Bursitis occurs when a bursa is irritated from frequent pressure and it becomes inflamed. Due to the location close the Achilles tendon, Achilles bursitis is often mistaken for tendinitis. Achilles
bursitis is a common overuse injury in runners, ice skaters and other athletes.
The following are some of the more common causes for heel bursitis. Overuse (common in runners and athletes). Running with the wrong footwear. A sudden impact to the foot. Repetitive stress.
Underlying inflammatory condition (such as osteoarthritis).
Pain at the back of the heel, especially with jumping, hopping, tip-toeing, walking or running uphill or on soft surfaces. If tendonitis is also present, the pain can radiate away from the bursa.
Direct pressure on the bursa will exacerbate the pain and should be avoided if possible. Tenderness and swelling which might make it difficult to wear certain shoes on the feet. As the bursa becomes
more inflamed you will experience swelling and warmth. In severe cases, the bursa will appear as a bump, called a "pump bump", and is usually red, and extremely tender. Swelling can cause
difficulties moving as the range of motion in the ankle can be affected. Limping due to the pain may occur. If you press on both sides of the inflamed heel, there may be a firm spongy feeling.
Weakness in the tendons and muscles surrounding the bursa can develop as the pain worsens and the inflammation in the area spreads. Possibly a fever if you are suffering from septic bursitis (You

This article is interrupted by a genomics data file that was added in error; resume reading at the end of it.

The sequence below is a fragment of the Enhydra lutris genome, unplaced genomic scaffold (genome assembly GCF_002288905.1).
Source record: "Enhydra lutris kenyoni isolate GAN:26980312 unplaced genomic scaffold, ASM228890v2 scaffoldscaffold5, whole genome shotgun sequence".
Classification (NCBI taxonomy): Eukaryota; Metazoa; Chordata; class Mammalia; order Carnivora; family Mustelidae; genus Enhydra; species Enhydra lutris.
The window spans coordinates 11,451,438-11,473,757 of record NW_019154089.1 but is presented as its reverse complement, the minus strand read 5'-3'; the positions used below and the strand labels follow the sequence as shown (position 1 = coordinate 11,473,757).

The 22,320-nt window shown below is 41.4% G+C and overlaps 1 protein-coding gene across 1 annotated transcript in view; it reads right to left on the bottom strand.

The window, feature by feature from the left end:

will need to see a doctor for medication to get rid of the infection). Pain at the back of the heel makes it difficult to continue wearing shoes, especially high heels with straps or shoes that don't
Your doctor will check for bursitis by asking questions about your past health and recent activities and by examining the area. If your symptoms are severe or get worse even after treatment, you may
need other tests. Your doctor may drain fluid from the bursa through a needle (aspiration) and test it for infection. Or you may need X-rays, an MRI, or an ultrasound.
Non Surgical Treatment
In some cases, physicians may recommend drugs or medications like NSAIDs (non-steroidal anti-inflamatory drugs) to manage pain and inflammation. Alternative medications like cortisone injections are
NOT advised for any type of Achilles Tendon injury or condition. This is because there is an increased risk of rupture of the tendon following a cortisone injection. Medical evidence shows that
cortisone shots can damage the surrounding tissue, fray the Achilles tendon, and even trigger a rupture. Most side effects are temporary, but skin weakening (atrophy) and lightening of the skin
(depigmentation) can be permanent.
Surgery is rarely done strictly for treatment of a bursitis. If any underlying cause is the reason, this may be addressed surgically. During surgery for other conditions, a bursa may be seen and